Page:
The value of f is the quantity: ∑ (σ,y) Ef(σ, y). The cost of f is the quantity: ∑ (u,v) Ec(u, v)f(u, v).

Given a network N and a flow-value v f , the min-cost flow problem with respect to pair (N, v f ) is that of computing in N a flow f of value v f that has minimum cost.

In the sequel, let us try to model P as a min-cost flow problem in the following network, which is constructed by considering that P implicitly contains t instances of the Hitchcock problem and by adding an origin vertex, a destination vertex, and edges for the links between consecutive periods (see Fig. 1):

  • construct t disjoint digraphs G1, ..., G t such that:

    where

    Comment: vertex a ik represents F i at period k, for i = 1, ..., r, k = 1, ..., t; vertex b ik represents O j at the period k, for j = 1, ..., s, k = 1, ..., t; edge (a ik , b jk ) represents the possibility of transporting good from F i to O j at period k, for i = 1, ..., r, j = 1, ..., s, k = 1, ..., t.

  • add vertex σ and edges {(σ, a ik ) : i = 1, ..., r, k = 1, ..., t};

  • add vertex τ and edges {(b jk , τ) : j = 1, ..., s, k = 1, ..., t};

  • add edges {(a ik , aik + 1) : i  =  1, ..., r, k  =  1, ..., t  −  1};

  • add edges {(b jk , bjk + 1) : j  =  1, ..., s, k  =  1, ..., t  −  1};

  • the elements of V and E are defined as above;

  • the function of edge-capacities is defined as follows:

  • the function of edge-costs is defined as follows:

Let N = (σ, τ, V, E, w, c) be the network defined as above. By Eq. 1 it is possible to define in N a flow of value v f  = ∑ j = 1,...,r ∑ k = 1,...,tB ik . Then let P f denote the min-cost flow problem in (N, v f ).

Fig. 1
figure1

A min-cost flow model for P in the case r = 2, s = 2, t = 3

By Eq. 1 and by the structure of N, given a feasible solution [x ijk , z ik , z jk ] of P one can derive a feasible solution [y(u, v)] of P f , and vice-versa, by the following equalities:

  • x ijk  = y(a ik , b jk ) for i = 1, ..., r, j = 1, ..., s, k = 1, ..., t;

  • z ik  = y(a ik , aik + 1) for i = 1, ..., r, k = 1, ..., t;

  • z jk  = y(b jk , bjk + 1) for j = 1, ..., s, k = 1, ..., t.

Furthermore C[x ijk , z ik , z jk ]  = ∑ (u,v) Ec(u, v)y(u, v), by the definition of costs for edges of N.

One can formalize what above by the following theorem.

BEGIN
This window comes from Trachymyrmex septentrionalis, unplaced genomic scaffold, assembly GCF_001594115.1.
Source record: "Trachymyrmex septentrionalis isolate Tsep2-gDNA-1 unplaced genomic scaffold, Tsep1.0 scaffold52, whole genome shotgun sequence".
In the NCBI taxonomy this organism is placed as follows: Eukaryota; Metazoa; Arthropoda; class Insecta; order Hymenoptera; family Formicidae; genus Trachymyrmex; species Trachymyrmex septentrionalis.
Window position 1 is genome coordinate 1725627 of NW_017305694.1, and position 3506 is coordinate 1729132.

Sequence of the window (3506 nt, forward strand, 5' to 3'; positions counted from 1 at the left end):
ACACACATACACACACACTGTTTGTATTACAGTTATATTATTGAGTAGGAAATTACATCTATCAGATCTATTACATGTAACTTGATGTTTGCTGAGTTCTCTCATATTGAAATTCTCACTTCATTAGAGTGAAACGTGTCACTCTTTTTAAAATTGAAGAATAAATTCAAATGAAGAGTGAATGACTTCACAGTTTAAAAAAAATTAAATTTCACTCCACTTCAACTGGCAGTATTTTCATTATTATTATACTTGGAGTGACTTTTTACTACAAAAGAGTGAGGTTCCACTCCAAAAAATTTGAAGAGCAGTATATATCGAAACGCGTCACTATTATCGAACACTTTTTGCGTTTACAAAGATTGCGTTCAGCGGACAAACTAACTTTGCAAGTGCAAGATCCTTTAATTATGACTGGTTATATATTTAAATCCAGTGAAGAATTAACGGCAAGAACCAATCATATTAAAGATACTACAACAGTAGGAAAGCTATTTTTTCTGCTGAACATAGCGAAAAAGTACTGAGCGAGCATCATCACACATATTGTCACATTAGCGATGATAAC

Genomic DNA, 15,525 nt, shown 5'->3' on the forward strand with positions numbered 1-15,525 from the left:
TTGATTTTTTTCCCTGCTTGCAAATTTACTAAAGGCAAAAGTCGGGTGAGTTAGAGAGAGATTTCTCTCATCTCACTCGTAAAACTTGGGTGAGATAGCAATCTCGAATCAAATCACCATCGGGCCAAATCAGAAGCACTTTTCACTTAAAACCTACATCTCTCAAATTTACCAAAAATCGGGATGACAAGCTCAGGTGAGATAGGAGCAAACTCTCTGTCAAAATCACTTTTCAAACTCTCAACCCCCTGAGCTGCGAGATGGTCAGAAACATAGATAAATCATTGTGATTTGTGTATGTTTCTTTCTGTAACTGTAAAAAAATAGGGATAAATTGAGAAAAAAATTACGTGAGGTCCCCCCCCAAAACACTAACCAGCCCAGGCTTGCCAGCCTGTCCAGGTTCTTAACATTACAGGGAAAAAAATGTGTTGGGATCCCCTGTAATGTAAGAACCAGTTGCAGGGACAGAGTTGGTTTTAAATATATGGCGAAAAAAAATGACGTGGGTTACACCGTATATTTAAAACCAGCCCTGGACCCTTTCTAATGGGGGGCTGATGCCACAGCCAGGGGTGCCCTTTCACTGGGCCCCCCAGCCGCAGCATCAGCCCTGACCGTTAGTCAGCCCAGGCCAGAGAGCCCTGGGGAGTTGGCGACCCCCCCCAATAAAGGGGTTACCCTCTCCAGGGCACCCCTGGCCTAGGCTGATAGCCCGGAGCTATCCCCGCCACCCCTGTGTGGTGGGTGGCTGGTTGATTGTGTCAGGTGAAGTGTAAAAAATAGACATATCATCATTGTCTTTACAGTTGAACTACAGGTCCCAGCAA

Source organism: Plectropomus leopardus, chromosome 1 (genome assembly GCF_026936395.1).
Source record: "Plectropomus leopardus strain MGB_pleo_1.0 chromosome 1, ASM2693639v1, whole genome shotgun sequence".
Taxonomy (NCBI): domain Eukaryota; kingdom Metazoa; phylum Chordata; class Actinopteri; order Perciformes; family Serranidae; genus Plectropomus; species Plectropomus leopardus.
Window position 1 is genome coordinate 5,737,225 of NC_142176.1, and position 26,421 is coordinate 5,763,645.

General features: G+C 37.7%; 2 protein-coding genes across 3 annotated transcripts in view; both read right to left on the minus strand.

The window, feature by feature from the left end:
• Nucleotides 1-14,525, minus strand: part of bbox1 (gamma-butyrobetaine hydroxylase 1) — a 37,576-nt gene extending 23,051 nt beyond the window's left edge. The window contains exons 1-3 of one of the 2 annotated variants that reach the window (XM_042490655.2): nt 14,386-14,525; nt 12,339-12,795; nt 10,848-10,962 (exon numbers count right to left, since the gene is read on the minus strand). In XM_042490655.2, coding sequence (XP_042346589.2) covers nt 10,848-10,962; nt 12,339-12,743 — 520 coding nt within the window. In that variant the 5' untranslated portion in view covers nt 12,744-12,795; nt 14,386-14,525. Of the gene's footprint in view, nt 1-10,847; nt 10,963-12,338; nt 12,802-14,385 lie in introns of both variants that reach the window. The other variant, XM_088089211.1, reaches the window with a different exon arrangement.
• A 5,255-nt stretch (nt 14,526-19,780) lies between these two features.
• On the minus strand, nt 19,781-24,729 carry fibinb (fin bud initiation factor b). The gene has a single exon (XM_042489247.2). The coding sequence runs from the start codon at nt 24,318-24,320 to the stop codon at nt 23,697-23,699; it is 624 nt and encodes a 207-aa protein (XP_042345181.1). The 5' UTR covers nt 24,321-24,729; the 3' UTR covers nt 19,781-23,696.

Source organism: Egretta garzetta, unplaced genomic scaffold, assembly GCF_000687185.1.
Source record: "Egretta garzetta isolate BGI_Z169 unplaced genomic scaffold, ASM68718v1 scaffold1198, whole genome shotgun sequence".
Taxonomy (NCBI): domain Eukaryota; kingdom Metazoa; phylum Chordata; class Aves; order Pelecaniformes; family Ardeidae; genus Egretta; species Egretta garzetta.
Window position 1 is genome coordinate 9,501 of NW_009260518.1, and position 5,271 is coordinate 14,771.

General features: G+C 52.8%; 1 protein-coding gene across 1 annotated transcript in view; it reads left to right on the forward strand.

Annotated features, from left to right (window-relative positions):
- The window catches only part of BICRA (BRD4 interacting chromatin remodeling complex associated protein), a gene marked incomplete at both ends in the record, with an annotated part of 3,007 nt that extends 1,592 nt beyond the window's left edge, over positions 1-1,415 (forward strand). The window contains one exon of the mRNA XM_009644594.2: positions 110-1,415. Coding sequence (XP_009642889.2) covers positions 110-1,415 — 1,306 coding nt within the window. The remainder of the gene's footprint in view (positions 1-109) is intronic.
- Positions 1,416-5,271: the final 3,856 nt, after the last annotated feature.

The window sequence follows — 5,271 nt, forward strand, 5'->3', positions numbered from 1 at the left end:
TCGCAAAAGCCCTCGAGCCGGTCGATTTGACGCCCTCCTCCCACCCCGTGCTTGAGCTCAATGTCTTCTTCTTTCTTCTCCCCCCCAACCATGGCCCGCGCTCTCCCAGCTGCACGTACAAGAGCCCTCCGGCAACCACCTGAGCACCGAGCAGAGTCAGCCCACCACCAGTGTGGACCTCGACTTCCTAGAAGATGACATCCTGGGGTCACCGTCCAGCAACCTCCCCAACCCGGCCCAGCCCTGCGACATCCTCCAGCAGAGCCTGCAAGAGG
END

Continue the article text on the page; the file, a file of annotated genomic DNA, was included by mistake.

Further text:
Theorem 1

An instance of P can be solved as a min-cost flow problem.

As network N can be efficiently constructed, one obtains the following corollary.

Corollary 1

Problem P can be solved in polynomial time.

In particular the problem admits an optimal integer solution if all the values A ik , B jk are integer.

A Hitchcock model for P

Let us consider problem P as problem P f defined in Section 2, according to the equalities linking the respective solutions. In [10] a standard transformation from an instance of the min-cost flow problem to an instance of the Hitchcock problem is shown. However, in the sequel let us try to model P as a Hitchcock problem just by exploiting some peculiarities of the problem (i.e., by compacting some aspects of P f ) and not by using the standard transformation of [10].

The Hitchcock model for P is based on the following variables (see Fig. 2):

Then (also by conditions (1) and (2)) one has:

(3)
(4)
(5)

It remains to define the costs ciijj.

Fig. 2
figure2

A Hitchcock model for P in the case r = 2, s = 2, t = 3 (the edges, i.e. the variables, with i′ > j′ are omitted)

Assume that i′ > j′. Then one can define ciijj = ∞, so to ensure qiijj = 0 for i′ > j′.

Assume that i′ ≤ j′.

Let us observe that for any solution of P, the amount qiijj will arrive from F i to O j through a path from aii to bjj in the network N of Section 2: in particular, all the edge-capacities along each of such paths are ∞.

It follows that for any optimal solution of P, the amount qiijj will arrive from F i to O j through a least cost path (or in general through least cost paths, if more than one) from aii to bjj in the network N of Section 2. Then the cost ciijj may be defined as the cost of a least cost path from aii to bjj: by the structure of N such paths are exactly j′ − i′ + 1 (i.e., each such path is formed by a possible storage multi period in F i , by a transfer period from F i to O j , and by a possible storage multi period in O j : the transfer period is a period k with i′ ≤ k ≤ j′).

Then summarizing one obtains:

  • ciijj = ∞, for i′ > j′;

  • ciijj = mini′ ≤ k ≤ j {( ∑ u = i′,...,k − 1h iu ) + c ijk  + ( ∑ u = k,...,jh ju )}, for i′ ≤ j′.

Then the objective function ∑ i = 1,...,r ∑ i′ = 1,...,t ∑ j = 1,...,s ∑ j′ = 1,...,tciijjqiijj and the constraints (3), (4), (5) define an instance of the Hitchcock problem (all the costs are non-negative), say H.

Let us show that given an optimal solution [x ijk , z ik , z jk ] of P one can derive a feasible solution [qiijj] of H, and vice-versa.